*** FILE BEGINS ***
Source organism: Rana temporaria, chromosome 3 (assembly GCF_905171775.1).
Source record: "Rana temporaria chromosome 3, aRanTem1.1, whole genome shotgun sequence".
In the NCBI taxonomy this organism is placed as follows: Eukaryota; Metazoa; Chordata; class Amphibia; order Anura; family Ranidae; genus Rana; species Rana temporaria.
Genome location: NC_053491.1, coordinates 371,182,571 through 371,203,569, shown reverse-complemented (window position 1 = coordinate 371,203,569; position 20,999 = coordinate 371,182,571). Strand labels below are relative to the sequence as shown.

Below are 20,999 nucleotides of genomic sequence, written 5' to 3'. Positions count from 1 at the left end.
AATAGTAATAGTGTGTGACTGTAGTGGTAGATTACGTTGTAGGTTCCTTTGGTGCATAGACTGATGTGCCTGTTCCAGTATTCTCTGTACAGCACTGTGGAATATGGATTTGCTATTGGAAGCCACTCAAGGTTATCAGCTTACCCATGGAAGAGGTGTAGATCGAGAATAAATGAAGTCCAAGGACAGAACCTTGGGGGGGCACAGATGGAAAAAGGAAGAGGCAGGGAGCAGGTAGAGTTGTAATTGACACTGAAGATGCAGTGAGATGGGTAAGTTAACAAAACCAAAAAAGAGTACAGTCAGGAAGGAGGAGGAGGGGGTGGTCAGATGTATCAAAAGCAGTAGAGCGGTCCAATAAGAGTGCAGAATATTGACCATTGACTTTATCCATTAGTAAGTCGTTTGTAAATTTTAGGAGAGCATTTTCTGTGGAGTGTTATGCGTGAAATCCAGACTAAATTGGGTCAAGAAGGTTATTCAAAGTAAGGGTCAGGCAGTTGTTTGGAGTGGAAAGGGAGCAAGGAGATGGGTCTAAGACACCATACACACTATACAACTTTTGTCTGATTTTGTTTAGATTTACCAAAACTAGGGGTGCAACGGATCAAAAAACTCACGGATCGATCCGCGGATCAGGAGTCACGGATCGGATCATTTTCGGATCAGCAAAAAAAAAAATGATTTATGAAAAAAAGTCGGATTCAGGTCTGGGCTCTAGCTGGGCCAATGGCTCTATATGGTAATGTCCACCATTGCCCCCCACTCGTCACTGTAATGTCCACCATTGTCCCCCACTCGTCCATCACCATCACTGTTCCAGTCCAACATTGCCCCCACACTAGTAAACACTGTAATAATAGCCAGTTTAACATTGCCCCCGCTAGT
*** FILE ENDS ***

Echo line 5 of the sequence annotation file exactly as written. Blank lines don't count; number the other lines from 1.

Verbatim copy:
Below are 20,999 nucleotides of genomic sequence, written 5' to 3'. Positions count from 1 at the left end.